Posted tagged ‘Search And Rescue’

GSARGear Review: HG Solar Pod

March 12, 2012

This is the High Gear SolarPod.

It is a small 5.5V solar panel with a self-contained 3.7V 650mAh Li-ion battery, designed to charge all kinds of phones and gadgets.

Form: A little, stylish orange-and black panel with a carabiner, it’s quite the looker. It feels just a little bit plasticky, but held up fairly well to several days of travel through mountains and swamps.

Function: Charges fully in about 8 hours of strong sunlight, or 4 hours if plugged into a computers USB port.  It features a carabiner to clip onto the outside of a pack, and doesn’t come off even under rough conditions and use.  It has an LED on the front that indicates whether it is charging or discharging, and a set on the back that indicates how full the battery is.
It works fairly well while riding on the outside of a pack to keep your phone or other device charged, but charging from empty takes quite a while(~8 hours).  It comes with a variety of tips, but also has a USB socket port, meaning that you can use just about any type of charger that plugs into a computer. (Apple 30-pin etc) Speaking of which, the Solar Pod does not charge the iPad and similarly sized tablets. It just doesn’t have that much output.  But for GPSs(GPSes? GPSii?) and phones, it works very well.

Cons:
When the charge is getting low on the device, instead of stopping flow, the Solar Pod keeps trying to charge, and losing power, then attempting to charge again.  This  causes the phone to light up and vibrate every time the charging recommences. The point is that it will run down your battery to a level below that of what your phone originally was.  This can be mitigated by regularly checking on the charging status, but can cause a problem if you forget.

All in all, this is a very good little charger. It probably won’t replace your wall-charger, as it doesn’t hold a huge charge or during cloudy weather,  but for emergency power or topping off, it works very well.

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GSARGear Review: Boker Rescom

January 6, 2012

This is the Boker Rescom.

It is a very small, (4.5″ open) light,(2.4oz) simple extrication tool.

Form: The handle is a simple shape, identical to the Subcom lineup. It comes in black and dark red. It has little notches running around the edges and back of the blade for grip, and the handle is covered in a stylish cover of nylon scales. The blade is an angled AUS-8 steel cutter with serrations running the length and ending in a sharp hook. There is a sturdy belt-clip on the back, and a lanyard hole on the tail end of the grip.

Function: The Rescom works very well for its intended purpose: slicing seatbelts. It doesn’t do much else, but it’s small, clips anywhere, and is always handy when you need it. The blade opens very smoothly, the frame-lock is easy to manipulate, and the serrations and hook do their duty without complaint. The thumbstuds are ambidextrous, and the pocket clip is reversible, so you can clip it to a backpack or belt.

Cons: The knife is just a little on the small side, it can be difficult to maintain a grip on and use any force, especially when used with gloves.
In addition, the blade doesn’t feel like it has any kind of coating on it whatsoever, and rusts extremely easily when exposed to sweat, blood or other fluids.

Over all though, this is a great compact tool that stays out of your way until you need it to slice through seatbelts or webbing.

GSARGear Review: Sunwayman M20c

November 21, 2011

 

The Sunwayman M20C R5 is a high-powered, easy-to-use flashlight.
It is powered by two CR123s or a 18650 battery, with excellent output regulation and efficiency.

Use:

The M20c is powered on by your standard tailcap click switch, easy to use with gloves, but is slightly recessed to prevent accidental activation.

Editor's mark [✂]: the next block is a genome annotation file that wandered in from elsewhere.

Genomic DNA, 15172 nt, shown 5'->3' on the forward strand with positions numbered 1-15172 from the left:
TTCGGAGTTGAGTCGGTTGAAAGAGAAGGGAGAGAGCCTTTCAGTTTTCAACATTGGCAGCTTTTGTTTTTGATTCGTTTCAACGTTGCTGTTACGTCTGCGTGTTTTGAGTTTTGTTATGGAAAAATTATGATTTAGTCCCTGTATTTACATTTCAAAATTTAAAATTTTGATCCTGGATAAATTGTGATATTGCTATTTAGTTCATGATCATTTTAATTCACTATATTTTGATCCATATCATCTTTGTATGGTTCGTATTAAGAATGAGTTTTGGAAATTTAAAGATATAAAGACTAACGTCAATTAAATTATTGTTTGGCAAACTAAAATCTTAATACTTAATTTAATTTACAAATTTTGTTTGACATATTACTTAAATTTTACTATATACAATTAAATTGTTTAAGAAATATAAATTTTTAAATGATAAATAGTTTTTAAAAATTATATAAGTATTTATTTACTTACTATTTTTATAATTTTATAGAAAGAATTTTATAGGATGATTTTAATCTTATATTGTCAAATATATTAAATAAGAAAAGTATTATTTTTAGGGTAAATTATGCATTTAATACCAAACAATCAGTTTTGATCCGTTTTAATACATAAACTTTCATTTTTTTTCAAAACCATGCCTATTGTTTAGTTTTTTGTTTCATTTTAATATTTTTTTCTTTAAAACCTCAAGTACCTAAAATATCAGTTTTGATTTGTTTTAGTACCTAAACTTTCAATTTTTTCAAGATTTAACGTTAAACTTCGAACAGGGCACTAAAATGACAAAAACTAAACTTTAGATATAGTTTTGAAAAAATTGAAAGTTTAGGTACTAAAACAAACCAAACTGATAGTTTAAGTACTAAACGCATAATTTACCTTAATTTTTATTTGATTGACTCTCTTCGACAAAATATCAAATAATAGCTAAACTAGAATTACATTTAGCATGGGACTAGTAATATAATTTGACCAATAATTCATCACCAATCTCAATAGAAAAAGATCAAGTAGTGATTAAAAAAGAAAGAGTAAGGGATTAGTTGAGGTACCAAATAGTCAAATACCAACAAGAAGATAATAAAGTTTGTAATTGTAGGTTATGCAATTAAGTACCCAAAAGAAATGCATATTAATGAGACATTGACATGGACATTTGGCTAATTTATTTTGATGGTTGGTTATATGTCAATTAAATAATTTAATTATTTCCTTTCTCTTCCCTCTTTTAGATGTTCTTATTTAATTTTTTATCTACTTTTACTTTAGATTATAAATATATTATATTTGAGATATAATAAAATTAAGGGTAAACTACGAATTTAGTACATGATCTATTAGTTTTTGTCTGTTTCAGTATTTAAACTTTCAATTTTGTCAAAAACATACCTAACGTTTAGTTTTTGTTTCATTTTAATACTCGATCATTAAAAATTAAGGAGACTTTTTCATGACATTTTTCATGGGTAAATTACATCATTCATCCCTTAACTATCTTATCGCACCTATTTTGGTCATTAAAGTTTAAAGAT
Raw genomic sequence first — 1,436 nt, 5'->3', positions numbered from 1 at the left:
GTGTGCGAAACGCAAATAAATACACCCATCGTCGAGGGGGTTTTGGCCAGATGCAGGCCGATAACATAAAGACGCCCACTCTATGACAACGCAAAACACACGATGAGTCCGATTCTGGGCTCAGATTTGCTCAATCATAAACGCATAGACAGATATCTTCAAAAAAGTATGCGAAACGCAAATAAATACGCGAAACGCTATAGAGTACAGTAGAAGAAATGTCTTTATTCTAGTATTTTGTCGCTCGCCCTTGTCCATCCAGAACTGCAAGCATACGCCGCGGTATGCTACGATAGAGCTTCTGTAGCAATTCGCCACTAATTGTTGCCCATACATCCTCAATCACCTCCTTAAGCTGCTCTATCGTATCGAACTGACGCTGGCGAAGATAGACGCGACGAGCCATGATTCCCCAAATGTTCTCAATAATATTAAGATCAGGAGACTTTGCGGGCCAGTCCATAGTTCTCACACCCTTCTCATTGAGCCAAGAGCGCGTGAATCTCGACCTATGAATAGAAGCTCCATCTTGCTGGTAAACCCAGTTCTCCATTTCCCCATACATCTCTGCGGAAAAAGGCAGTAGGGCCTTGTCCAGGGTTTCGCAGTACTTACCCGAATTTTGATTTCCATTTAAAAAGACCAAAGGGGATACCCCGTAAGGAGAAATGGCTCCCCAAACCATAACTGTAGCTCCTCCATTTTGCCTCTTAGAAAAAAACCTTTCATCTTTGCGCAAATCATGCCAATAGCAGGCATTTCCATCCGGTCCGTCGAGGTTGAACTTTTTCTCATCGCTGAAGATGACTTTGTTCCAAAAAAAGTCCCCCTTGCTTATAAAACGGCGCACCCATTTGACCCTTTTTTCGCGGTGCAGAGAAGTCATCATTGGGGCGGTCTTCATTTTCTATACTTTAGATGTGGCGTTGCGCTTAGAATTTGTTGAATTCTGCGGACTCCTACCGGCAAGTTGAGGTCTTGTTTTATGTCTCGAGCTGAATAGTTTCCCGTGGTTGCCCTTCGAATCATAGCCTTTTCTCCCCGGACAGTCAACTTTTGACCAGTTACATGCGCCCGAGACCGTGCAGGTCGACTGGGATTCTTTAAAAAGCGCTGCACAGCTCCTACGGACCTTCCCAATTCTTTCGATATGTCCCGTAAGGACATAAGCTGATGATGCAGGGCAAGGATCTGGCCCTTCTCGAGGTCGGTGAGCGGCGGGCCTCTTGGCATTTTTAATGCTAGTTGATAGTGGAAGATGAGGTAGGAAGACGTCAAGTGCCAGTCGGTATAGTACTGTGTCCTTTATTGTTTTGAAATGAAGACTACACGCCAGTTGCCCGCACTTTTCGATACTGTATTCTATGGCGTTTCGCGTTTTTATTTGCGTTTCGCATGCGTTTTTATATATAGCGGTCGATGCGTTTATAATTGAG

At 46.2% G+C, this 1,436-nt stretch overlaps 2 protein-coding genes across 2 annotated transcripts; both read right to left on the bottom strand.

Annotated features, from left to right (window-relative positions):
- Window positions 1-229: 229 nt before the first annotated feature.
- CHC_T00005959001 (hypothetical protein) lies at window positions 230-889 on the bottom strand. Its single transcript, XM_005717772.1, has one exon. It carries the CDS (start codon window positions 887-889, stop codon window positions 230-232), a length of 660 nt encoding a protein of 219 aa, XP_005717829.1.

The M20c has four light modes with varying runtimes:

280 Lumens (1.5 hours)
50 Lumens (25 hours)
13 Lumens (100 hours)
Strobe mode: 280 Lumens (Untested, due to proctor blindness)

You can cycle through these modes with their unusual “Magnetic Sensor Control” system, a rotating magnetic band near the bezel of the light.

 

The light throws very well, with a smooth beam pattern and decent flood, clearly outlining human figures out past 200 meters.

Dimensions:
Length: 5.24″
Head diameter: 1.26″
Body diameter: 1.0″
Weight: 120g, unloaded

Cons:

My only issue with the light is the smoothness of the handgrip. It can be hard to keep a hold of, especially when covered in blood or oil. This is mitigated somewhat when used with their included tactical ring, but more knurling on the grip would be much appreciated. A flashlight with a tendency to leave your hand can be a major problem in the field.

Other than that, the M20C is an excellent flashlight, and with minor revisions, would be perfectly suited for use in SAR.

 

GSARGear Review: Novatac Storm

June 7, 2011

 

GSARGear Review: Novatac Storm

The Novatac Storm is a very compact and versatile flashlight.

Mine is still running fine after rigorous testing and daily carry for about a year. It is small enough to easily fit in a pocket, bright enough for almost any job you throw at it, and rugged enough to live through just about anything.

Form:

It is manufactured from black anodized aluminium, and covered with small diamond knurling from head to tail. The pocket clip is nice, holding the light securely in a lens-up position. The lens is AR coated polycarbonate, and extremely sturdy. It is also surrounded by a crenelated bezel for protection. The tail clicky is nice, but doesn’t have much travel and is ever so slightly recessed into the tailcap. It makes it possible to tailstand the Storm, but also makes it more difficult to switch the light on, unless you’re holding it in a ‘syringe’ type grip.

It weighs in at approximately 66.8 grams, unloaded, and 83.2 grams with a CR123.

Power:

The Storm runs on one CR123(included) or equivalent. Runtimes can be found here or here,  courtesy of light-reviews.com. Decent runtime overall, and pretty bright.

Use:

The Storm has three settings by default, though it is programmable.

1. A primary mode, at a very bright 120 lumens. ½ hour runtime.

2. A secondary mode, at 30 lumens. 4 hour runtime.

3. Low power mode, 0.3 lumens. 240 hour runtime.

3. And a disorienting/signal Strobe mode.

It is also hackable to program your own brightness and control settings, as shown here.